Cunliffe: NZ the land of the long grey cloud

In it for the money: Steven Joyce’s comments and the report into the earning potential of uni courses points to the Key Government’s obsession with financial reward
In it for the money: Steven Joyce’s comments and the report into the earning potential of uni courses points to the Key Government’s obsession with financial reward

Thank you to those correspondents who wrote to express their sympathy at the recent loss of a family pet.

Many of you were touched, having undergone similar experiences; others simply moved; and in one case, through a delightfully backhanded compliment on your columnist's single readable piece to date, evidently surprised that a so-called "leftie" might be allowed to own a dog, let alone mourn its passing.

Left and Right are such elastic terms - never been quite the same since the National Government of Robert Muldoon blended obnoxious social policies with big-state economics to produce a God's Own version of a - rotten - banana smoothie.

The snap election in 1984 removed Muldoon and installed Labour's David Lange. Under his voluminous coat-tails lurked a mob of panting neo-liberals. The Rogernomes set about their work with messianic zeal. They sold off every bit of the family silver they could lay their hands on, making a few people, including a cabal of overseas shareholders, very wealthy indeed - while putting large numbers of ordinary New Zealanders out of work.

Sunday Star-Times columnist Simon Cunliffe.
Sunday Star-Times columnist Simon Cunliffe.

The Labour Government of that era proved socially reformist, introducing anti-nuclear legislation, advancing biculturalism, promoting cultural self-expression, hauling gender and sexual politics out of Muldoon's shabby, darkened broom closet. Anyone recall the Moyle affair? Never mind - just showing my age.

So those of a conservative mien who wish to insult the writer might more accurately fling at him the soiled epithet of "liberal" - except, of course, as regular readers will appreciate, that would be worn as a badge of pride.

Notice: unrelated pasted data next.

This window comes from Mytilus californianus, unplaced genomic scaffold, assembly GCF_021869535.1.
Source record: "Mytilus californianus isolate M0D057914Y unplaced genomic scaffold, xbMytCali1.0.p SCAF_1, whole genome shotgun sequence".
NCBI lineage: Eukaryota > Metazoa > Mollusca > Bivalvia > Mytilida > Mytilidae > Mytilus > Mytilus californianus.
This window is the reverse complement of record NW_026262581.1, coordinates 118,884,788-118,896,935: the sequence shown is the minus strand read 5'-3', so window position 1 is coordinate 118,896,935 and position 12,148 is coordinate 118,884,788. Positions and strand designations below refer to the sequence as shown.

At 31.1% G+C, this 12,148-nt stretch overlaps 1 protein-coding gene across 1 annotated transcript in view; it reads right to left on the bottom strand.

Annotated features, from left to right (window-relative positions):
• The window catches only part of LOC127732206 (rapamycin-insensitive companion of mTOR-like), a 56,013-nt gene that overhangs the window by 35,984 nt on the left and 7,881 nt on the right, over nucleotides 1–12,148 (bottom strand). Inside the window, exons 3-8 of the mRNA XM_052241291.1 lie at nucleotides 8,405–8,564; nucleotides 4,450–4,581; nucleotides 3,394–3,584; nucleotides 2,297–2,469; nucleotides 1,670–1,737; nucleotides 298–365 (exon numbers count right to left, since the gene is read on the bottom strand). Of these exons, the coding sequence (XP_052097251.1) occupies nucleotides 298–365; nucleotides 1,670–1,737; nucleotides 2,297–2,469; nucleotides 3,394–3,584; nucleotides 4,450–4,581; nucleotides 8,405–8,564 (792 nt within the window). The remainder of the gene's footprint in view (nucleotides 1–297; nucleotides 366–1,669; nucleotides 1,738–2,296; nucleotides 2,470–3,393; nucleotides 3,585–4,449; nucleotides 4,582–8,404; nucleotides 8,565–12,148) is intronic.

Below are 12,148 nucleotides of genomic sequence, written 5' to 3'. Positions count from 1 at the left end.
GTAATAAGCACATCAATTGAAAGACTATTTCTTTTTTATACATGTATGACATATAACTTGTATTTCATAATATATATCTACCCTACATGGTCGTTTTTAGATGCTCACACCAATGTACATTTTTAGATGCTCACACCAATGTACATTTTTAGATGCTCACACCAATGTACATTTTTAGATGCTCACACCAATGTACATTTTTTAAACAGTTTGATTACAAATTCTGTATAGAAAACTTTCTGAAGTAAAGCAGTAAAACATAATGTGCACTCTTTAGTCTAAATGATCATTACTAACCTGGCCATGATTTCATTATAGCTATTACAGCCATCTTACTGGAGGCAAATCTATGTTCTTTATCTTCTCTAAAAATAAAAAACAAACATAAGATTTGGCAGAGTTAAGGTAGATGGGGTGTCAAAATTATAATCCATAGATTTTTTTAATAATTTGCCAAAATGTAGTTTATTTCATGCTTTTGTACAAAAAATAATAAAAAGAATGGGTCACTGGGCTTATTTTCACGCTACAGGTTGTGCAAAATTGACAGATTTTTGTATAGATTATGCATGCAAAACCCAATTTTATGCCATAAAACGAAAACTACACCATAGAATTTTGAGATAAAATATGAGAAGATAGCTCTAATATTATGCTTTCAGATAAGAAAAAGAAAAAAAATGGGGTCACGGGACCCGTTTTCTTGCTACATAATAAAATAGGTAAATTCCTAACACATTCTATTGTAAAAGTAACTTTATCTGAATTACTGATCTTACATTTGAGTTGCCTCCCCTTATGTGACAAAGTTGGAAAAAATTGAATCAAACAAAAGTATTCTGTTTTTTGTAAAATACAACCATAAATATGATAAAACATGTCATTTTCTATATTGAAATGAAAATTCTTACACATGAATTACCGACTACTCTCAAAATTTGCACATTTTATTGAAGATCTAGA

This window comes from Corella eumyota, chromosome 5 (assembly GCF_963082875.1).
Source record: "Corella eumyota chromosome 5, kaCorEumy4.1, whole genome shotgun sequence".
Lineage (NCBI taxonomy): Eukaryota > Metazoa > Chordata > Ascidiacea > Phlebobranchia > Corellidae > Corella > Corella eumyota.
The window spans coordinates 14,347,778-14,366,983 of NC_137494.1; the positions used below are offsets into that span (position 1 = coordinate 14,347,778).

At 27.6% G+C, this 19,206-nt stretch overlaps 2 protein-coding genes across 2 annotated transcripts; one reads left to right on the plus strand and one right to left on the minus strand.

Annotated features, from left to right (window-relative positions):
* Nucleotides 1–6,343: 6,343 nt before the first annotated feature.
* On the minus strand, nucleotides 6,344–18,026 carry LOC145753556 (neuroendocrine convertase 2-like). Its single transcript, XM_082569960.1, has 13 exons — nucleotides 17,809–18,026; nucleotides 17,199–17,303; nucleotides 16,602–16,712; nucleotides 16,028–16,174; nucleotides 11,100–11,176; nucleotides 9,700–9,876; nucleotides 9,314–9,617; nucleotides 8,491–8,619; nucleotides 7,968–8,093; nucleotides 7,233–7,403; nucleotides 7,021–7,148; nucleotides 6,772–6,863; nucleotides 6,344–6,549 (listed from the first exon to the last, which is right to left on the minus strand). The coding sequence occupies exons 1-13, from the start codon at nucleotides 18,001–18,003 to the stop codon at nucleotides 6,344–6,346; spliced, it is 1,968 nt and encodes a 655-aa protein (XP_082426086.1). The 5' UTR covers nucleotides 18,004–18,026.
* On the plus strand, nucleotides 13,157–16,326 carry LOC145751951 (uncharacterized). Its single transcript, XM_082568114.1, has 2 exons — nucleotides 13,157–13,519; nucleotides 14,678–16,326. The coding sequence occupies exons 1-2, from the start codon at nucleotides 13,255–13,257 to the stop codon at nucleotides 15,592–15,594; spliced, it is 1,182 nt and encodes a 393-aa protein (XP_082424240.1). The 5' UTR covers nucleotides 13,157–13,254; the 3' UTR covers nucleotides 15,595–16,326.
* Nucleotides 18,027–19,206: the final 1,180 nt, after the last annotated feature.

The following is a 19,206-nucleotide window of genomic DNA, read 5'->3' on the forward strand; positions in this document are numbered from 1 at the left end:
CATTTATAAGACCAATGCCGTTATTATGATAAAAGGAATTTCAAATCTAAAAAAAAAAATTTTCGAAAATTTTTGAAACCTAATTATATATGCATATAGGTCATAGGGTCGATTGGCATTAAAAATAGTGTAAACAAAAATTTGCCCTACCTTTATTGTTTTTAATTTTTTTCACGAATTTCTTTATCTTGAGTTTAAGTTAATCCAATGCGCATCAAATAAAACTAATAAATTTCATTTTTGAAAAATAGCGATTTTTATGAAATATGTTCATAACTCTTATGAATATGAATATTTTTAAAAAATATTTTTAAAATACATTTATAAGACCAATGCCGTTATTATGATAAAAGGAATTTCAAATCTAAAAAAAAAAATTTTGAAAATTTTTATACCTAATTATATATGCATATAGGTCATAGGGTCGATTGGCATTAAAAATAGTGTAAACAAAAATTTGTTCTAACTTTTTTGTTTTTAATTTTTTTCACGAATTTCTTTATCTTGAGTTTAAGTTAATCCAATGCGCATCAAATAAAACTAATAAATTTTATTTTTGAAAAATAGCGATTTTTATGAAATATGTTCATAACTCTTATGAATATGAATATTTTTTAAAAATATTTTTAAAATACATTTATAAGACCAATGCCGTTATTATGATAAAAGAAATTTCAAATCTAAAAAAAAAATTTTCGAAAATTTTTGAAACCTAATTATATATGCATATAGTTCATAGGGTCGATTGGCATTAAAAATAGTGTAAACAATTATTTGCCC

And there is much in the current political and social milieu to set that badge flashing red. For in its pursuit, across the totality of public life, a free-market, managerialist, technocratic, individualist and ultimately unimaginative agenda, mired in short-termist administration, the current Government truly does seem intent on snuffing the life out of what remains of the liberal project.

I was reminded of this last week with the publication of a Ministry of Education report ranking university degrees by their earnings potential. On the face of it, not a biggie - indeed, a useful service for prospective students - except that the thinking around it betrays all so transparently the current orthodoxy: if you can't make a good buck out of it, it ain't worth doing.

"What I think it will do," Tertiary Education, Skills and Employment Minister Steven Joyce said, "is you will see a move away from fine arts and performing arts into a stronger demand for more career-oriented areas."

It's an affront to the notion that an education is of value in its own right; and that the creative thinking this country needs for its social, cultural and economic wellbeing often arises precisely out of the fine and liberal arts arenas.

It falls within the pettifogging pragmatism that passes for government in this country, where real leadership and civic inspiration are increasingly neutered by the totalitarianism of the ill-informed and its opinion poll proxies.

Where is the articulation of nationhood, the overarching project that speaks of fairness, of justice, equality of status and opportunity? Where is the hope for the hopeless and the reward for the good, the godly and the inventive? And what would it have to say about the relentless retrenchment from visions, values and public-spiritedness towards the privileged individualism that increasingly pervades our culture?

Since we are being deluged with so-called State of the Nation dribble, what might it also have to say about the following?

Climate change: we seem rather abruptly to be abandoning the overwhelming consensus on anthropogenic warming - with all the consequences that could entail.

Education: in 2013, the Government will divert hard-earned taxpayer cash to underpin the establishment of private, unaccountable, ideologically dodgy charter schools.

Privatisation of state energy companies: deja vu all over again?

Prisons: In the words of Bill English - a "moral and fiscal failure". Will Government policies and rhetoric begin to reflect this reality?

Public service: the cult of managerialism - it is a cult, with its own exclusive language and compulsion to excommunicate dissenting voices - has infected public service faster than a pandemic of chicken flu. Its acolytes are rewarded with promotions and vast salaries for sacking thousands and introducing costly "consultants" alongside counter-productive, hare-brained schemes.

Public broadcasting: the market will tells us all we need to know . . . Yeah, right.

Unemployment: stubbornly high - apparently a necessary condition of the free market.

Grist for the social democratic mill. But who can and will begin to recapture this liberal heartland? And what, these days, does inspiring leadership in this country even sound like?

Sunday Star Times